Project participants:

Ed Peters, maintenance manager
Ben Stanley, plant manager

A collaborative, comprehensive approach to safety

Challenge. Sustaining a best-in-class approach to safety requires continuous effort by plant employees. The best way to maintain the program is to make sure that safety issues are addressed in a timely manner and results are reported back to all hands so they know action will be taken when they bring up safety issues.

Solution. There are several key elements to a plant safety program—such as proper training, proactive safety discussions during daily meetings, employee-led safety committees, safety recognition, job hazard analysis, near-miss reporting, lessons learned, etc. This entry focuses on a few key safety program elements at CPV Valley Energy Center, as described below:

Safety work management. While there still is a use for the dusty safety suggestion box, a better way to track safety concerns is through the plant’s work management system. Team Valley implemented the following features in their CMMS:

  • Safety work orders are classified as “Safety” (immediate concern) or “Safety suggestion” (a safety improvement).
  • If a Safety work order is submitted, an email to the entire plant staff is generated making all personnel aware of the issue.
  • Plant management reviews the Safety work order immediately and ensures that preliminary mitigation measures have been taken.
  • If the issue can be resolved quickly, it is addressed and the work order closed. If a long-term fix is required then mitigation measures are put in place. The work-order status is changed to “Safety Mitigated” until it can be addressed permanently through proper planning and budgeting.
  • When the work order is closed out, another email informs all employees that the issue was resolved.
  • The entire list of safety work orders, safety suggestions, and safety mitigation work orders is reviewed during the plant’s periodic work-management meetings and by the plant employee-led safety committee. Some of the best items/actions may be selected for recognition, with contributing staff members receiving a recognition notice along with a gift card thanking them for their attention to safety.

Housekeeping is an important safety program item. CPV Valley staff took an area ownership approach. Teams were developed (based on shifts) and physical areas designated on a facility map. Cleaning stations were set up for easy access to cleaning equipment and trash cans. Periodically, site management chooses a new area to inspect to ensure the crews are keeping their areas clean and have the resources to do so. Management also has an assigned area and meets periodically to roll up their sleeves and maintain their areas of responsibility.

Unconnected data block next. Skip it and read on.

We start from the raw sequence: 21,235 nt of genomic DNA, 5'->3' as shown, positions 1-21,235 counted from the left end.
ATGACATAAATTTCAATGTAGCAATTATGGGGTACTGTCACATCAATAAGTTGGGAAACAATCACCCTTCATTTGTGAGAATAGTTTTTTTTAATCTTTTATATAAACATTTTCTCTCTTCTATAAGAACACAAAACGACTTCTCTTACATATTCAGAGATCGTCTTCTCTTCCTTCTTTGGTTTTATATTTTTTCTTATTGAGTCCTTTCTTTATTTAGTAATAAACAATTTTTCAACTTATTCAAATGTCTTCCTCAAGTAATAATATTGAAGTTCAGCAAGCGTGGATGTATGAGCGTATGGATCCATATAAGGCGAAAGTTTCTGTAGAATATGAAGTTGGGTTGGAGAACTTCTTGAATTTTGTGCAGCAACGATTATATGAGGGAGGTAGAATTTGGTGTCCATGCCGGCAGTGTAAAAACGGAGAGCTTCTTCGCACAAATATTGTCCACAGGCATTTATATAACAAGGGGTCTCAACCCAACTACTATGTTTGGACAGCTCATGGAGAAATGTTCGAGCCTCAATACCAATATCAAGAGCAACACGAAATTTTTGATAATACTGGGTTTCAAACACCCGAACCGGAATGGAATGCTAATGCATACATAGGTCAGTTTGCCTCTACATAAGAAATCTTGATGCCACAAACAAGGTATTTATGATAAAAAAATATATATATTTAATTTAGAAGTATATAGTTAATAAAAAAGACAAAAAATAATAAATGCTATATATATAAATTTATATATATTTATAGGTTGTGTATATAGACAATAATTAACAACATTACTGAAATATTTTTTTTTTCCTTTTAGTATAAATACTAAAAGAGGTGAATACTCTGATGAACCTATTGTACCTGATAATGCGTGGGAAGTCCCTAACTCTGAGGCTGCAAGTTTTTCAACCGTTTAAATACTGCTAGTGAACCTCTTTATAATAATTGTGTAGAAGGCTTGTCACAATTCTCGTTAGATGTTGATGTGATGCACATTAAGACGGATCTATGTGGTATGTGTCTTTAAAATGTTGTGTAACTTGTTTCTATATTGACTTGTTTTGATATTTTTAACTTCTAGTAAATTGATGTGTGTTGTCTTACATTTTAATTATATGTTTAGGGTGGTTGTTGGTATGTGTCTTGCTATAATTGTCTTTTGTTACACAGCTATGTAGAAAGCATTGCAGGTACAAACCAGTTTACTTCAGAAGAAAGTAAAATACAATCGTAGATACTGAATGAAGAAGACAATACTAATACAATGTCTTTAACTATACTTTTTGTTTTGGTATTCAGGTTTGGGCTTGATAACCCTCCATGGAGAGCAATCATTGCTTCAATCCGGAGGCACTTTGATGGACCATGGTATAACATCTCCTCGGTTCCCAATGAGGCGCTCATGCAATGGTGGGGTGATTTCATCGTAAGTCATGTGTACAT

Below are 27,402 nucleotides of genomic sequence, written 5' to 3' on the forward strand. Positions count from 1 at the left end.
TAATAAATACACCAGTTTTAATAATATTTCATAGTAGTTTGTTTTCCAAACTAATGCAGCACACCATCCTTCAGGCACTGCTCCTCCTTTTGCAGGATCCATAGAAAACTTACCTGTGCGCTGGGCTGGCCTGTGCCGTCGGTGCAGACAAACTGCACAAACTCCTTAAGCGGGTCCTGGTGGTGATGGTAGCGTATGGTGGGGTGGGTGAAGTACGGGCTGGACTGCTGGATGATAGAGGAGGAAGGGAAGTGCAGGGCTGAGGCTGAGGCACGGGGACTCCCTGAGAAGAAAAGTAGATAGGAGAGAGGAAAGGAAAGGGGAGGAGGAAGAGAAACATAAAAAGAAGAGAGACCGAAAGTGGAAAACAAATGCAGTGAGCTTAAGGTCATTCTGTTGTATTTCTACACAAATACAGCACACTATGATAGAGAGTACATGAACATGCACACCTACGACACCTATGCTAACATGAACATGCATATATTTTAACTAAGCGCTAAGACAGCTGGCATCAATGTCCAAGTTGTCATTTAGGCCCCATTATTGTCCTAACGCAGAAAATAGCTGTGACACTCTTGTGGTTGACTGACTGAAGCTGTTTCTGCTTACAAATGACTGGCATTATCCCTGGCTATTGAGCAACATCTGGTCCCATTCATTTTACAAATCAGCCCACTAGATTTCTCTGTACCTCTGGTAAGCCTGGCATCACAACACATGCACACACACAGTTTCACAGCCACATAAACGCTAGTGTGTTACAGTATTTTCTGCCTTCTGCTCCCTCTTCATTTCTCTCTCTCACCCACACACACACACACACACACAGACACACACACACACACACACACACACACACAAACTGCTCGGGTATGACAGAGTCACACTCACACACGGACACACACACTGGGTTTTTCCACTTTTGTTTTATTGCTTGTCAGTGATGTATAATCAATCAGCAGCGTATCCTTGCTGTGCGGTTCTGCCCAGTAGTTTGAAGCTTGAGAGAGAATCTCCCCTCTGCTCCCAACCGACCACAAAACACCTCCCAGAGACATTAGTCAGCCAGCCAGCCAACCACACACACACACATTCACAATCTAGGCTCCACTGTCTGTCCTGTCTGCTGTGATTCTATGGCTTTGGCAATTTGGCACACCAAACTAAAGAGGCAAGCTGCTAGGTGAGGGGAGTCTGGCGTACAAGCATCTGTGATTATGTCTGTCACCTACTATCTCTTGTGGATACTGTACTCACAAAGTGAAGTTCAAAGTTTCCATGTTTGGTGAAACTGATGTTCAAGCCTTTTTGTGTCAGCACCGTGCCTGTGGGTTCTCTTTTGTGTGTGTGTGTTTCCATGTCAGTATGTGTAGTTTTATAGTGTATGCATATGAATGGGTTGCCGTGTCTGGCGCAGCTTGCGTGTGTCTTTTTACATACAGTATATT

Visitor management and orientation—pandemic and beyond. With the onset of the pandemic, the tracking and admitting of visitors without exposing anyone became more of a challenge. Several key processes were developed, including these:

  • Contractor orientation. Contractors are contacted before they arrive at the site to review the plant’s orientation video online. They still are required to complete the exams associated with the video and report back to the site’s EHS coordinator, who validates attendance and ensures all site documentation requirements are met.
  • Job hazard analysis. Blank forms are sent to contractors for completion ahead of time; the contractor returns the forms prior to arriving at the plant. This gives the sponsor the opportunity to review and make changes, if necessary. The JHA still is reviewed and signed in person, but the initial time taken to complete the forms is done remotely, minimizing exposure time between employees and contractors.
  • Sign-in/sign-out process. Site personnel came up with a better way to track visitors and contractors onsite using LobbyTrack, software that allows for contactless registration through use of a Quick Response code that can be scanned by any smartphone. The visitor enters his or her contact information into the system and is automatically registered in the plant’s visitor log.
  • The system also has features such as host notification, whereby the host can pre-register visitors and will be notified when the check-in process is completed. The system can be used to notify visitors and contractors via text message when evacuation orders are initiated. Lastly, the visitor log can be viewed from anywhere using a computer, smartphone, or tablet.


  • A safety program that values employee input.
  • Quick resolution of safety issues.
  • Clear communication on safety items and progress.
  • Constant input and improvement to safety programs.
  • Streamlined contractor orientation and check-in along with minimal social interaction and touchless registration options.

Project participants:

CPV Valley O&M team
Ed Peters, maintenance manager
Dave Engelman, operations manager
James Longhenry, EHS coordinator
Elizabeth Judge, plant administrative assistant
John Anderson, operations tech and chairman of the Safety Committee

CPV Valley Energy Center
Owned by CPV/Diamond Generating Corp
Managed by Competitive Power Ventures
Operated by DGC Operations LLC
680 MW, gas-fired 2 × 1 SGT6-5000-powered combined cycle located in Middletown, NY
Plant manager: Ben Stanley